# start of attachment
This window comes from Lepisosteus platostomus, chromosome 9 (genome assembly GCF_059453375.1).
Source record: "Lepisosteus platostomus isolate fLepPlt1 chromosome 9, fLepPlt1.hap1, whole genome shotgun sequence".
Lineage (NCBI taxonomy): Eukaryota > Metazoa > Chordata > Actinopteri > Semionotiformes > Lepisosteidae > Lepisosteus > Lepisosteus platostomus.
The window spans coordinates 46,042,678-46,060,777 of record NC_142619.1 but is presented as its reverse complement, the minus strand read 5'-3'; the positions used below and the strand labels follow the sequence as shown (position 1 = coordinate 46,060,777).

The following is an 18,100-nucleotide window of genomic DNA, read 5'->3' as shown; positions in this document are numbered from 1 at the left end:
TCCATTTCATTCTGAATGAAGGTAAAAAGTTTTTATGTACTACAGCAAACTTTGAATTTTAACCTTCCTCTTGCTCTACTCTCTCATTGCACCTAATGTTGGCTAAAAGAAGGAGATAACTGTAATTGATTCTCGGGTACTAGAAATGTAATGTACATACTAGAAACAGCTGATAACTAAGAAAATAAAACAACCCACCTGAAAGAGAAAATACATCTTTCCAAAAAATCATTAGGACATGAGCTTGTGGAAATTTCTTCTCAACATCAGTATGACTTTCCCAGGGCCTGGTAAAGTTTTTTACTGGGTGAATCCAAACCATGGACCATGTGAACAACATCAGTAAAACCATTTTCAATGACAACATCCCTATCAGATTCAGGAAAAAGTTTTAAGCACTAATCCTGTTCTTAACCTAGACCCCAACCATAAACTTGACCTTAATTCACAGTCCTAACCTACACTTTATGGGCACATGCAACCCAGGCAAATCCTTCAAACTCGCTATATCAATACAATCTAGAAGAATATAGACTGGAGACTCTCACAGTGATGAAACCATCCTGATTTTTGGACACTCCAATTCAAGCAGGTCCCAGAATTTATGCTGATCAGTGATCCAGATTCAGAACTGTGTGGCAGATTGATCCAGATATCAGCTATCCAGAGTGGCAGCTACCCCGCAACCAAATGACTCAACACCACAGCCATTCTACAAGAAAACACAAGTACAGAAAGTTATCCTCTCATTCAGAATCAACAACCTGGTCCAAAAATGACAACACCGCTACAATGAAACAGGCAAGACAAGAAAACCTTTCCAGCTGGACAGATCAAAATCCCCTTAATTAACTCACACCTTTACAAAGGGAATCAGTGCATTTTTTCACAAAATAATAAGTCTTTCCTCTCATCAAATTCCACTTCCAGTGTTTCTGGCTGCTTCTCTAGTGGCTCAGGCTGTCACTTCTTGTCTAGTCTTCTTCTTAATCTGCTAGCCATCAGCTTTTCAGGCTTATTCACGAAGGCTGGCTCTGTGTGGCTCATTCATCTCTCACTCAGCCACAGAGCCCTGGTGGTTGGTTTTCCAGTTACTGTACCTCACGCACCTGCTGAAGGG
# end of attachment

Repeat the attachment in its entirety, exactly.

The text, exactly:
This window comes from Lepisosteus platostomus, chromosome 9 (genome assembly GCF_059453375.1).
Source record: "Lepisosteus platostomus isolate fLepPlt1 chromosome 9, fLepPlt1.hap1, whole genome shotgun sequence".
Lineage (NCBI taxonomy): Eukaryota > Metazoa > Chordata > Actinopteri > Semionotiformes > Lepisosteidae > Lepisosteus > Lepisosteus platostomus.
The window spans coordinates 46,042,678-46,060,777 of record NC_142619.1 but is presented as its reverse complement, the minus strand read 5'-3'; the positions used below and the strand labels follow the sequence as shown (position 1 = coordinate 46,060,777).

The following is an 18,100-nucleotide window of genomic DNA, read 5'->3' as shown; positions in this document are numbered from 1 at the left end:
TCCATTTCATTCTGAATGAAGGTAAAAAGTTTTTATGTACTACAGCAAACTTTGAATTTTAACCTTCCTCTTGCTCTACTCTCTCATTGCACCTAATGTTGGCTAAAAGAAGGAGATAACTGTAATTGATTCTCGGGTACTAGAAATGTAATGTACATACTAGAAACAGCTGATAACTAAGAAAATAAAACAACCCACCTGAAAGAGAAAATACATCTTTCCAAAAAATCATTAGGACATGAGCTTGTGGAAATTTCTTCTCAACATCAGTATGACTTTCCCAGGGCCTGGTAAAGTTTTTTACTGGGTGAATCCAAACCATGGACCATGTGAACAACATCAGTAAAACCATTTTCAATGACAACATCCCTATCAGATTCAGGAAAAAGTTTTAAGCACTAATCCTGTTCTTAACCTAGACCCCAACCATAAACTTGACCTTAATTCACAGTCCTAACCTACACTTTATGGGCACATGCAACCCAGGCAAATCCTTCAAACTCGCTATATCAATACAATCTAGAAGAATATAGACTGGAGACTCTCACAGTGATGAAACCATCCTGATTTTTGGACACTCCAATTCAAGCAGGTCCCAGAATTTATGCTGATCAGTGATCCAGATTCAGAACTGTGTGGCAGATTGATCCAGATATCAGCTATCCAGAGTGGCAGCTACCCCGCAACCAAATGACTCAACACCACAGCCATTCTACAAGAAAACACAAGTACAGAAAGTTATCCTCTCATTCAGAATCAACAACCTGGTCCAAAAATGACAACACCGCTACAATGAAACAGGCAAGACAAGAAAACCTTTCCAGCTGGACAGATCAAAATCCCCTTAATTAACTCACACCTTTACAAAGGGAATCAGTGCATTTTTTCACAAAATAATAAGTCTTTCCTCTCATCAAATTCCACTTCCAGTGTTTCTGGCTGCTTCTCTAGTGGCTCAGGCTGTCACTTCTTGTCTAGTCTTCTTCTTAATCTGCTAGCCATCAGCTTTTCAGGCTTATTCACGAAGGCTGGCTCTGTGTGGCTCATTCATCTCTCACTCAGCCACAGAGCCCTGGTGGTTGGTTTTCCAGTTACTGTACCTCACGCACCTGCTGAAGGG